Social Brand Relevancy
What exactly is social brand relevancy? To understand, start with the definition of relevancy. Study it, think about it and relate it to the brands that are relevant to you. Why are they relevant? What makes them memorable? Then second understand that social brand relevancy is the ability to be relevant to your audience.
Hopefully you are not hoping that this post is going to tell you the answer to what is relevant to your audience? Sorry folks, it's not possible for me to do such without me understanding more about your business, your clients, your market, your competition and the list goes on.
11 Tips to Understanding Social Brand Relevancy
1. Start with your audience. If you want to know how to be relevant to your audience you must start with your audience. Who are they? What do they need? What do they want? Why do they want it? WHY should they listen to you? Why should they acknowledge you exist? Why should they listen, click, like, circle, tweet or engage with your brand on any level or form?
2. Understand your own business. Who are you wanting to be relevant to and why? The why you want to be relevant to them should be supported by your business plan and objectives. What can you offer your audience, clients, partners, blog readers that they don't elsewhere? What makes your brand memorable? Why should they do the double click?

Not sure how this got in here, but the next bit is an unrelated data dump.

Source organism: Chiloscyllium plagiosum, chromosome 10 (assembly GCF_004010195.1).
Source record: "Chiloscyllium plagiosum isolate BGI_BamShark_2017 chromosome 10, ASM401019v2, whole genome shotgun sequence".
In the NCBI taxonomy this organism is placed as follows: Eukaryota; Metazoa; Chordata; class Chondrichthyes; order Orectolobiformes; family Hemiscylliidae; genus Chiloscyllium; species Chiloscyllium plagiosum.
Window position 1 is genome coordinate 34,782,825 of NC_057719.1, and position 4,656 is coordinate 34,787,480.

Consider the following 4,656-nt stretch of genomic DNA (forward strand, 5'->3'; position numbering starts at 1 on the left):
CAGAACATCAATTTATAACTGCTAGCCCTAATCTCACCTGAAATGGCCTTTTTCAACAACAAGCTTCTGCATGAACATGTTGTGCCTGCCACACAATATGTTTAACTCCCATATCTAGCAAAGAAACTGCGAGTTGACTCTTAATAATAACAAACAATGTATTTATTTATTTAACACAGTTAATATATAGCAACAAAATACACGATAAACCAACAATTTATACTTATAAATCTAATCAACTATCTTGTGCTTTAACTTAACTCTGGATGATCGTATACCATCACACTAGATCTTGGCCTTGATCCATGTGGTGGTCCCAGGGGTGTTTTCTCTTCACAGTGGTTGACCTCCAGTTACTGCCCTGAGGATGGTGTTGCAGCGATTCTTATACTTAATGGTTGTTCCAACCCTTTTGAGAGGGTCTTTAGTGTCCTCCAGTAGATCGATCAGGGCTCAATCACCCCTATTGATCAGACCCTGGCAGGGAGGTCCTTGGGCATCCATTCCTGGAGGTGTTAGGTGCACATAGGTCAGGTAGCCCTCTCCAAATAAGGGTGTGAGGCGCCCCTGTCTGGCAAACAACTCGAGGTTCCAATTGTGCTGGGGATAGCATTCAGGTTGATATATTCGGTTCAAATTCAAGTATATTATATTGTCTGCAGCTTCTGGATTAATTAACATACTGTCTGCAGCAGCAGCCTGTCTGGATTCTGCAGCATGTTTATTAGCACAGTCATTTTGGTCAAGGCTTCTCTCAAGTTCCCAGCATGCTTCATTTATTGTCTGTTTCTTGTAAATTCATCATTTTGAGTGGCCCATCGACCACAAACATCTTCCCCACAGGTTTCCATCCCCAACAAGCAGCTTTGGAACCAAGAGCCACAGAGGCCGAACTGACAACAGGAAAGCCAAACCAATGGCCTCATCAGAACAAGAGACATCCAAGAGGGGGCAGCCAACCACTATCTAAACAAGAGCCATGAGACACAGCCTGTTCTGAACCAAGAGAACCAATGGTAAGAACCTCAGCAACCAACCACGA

3. Answer the WHY. The answers to the WHY questions are within the marriage of your audience and your business. You can not have one without the other. If you only talk about yourself and your brand with no understanding of your audience then you will have little to zero relevance with them. If you do not understand your own business, the key differentiators and how you can help them then you are also irrelevant.
Brian Solis wrote an excellent article “The Number One Least Asked Question in Social Media…WHY.” that I highly encourage you to check out to better understand this concept.
4. You need to offer something of value. I know veteran marketers are thinking “doi, of course we do.” However, I know there are many who don't get this. Yes, you can tweet, Facebook all day with tips, tricks & links to relevant content. However, at some point there must be content that is being thought of, created, and provided by you for your your audience. You must at some point inspire them past a tweet, past a Facebook post, past a like. If your home base, website or blog hosts nothing of relevance and value your chances of success in social media are slim to none. Establishing trust should be a top goal. If your audience trusts you they will be more likely to listen and engage with your brand. To grab their attention there must be something of relevance behind the glass curtain, behind the Facebook like tab and the list goes on.
5. Create brand experiences. It isn't enough anymore to simply communicate and blast noise. We must create experiences for those who come in contact with our brand. Give them something to think about, something to chew on. Make them think. Strike an emotional chord. Do such in a way it is meaningful, memorable and real. Remember that each and every encounter someone has with your brand leaves a brand imprint. Make each one count!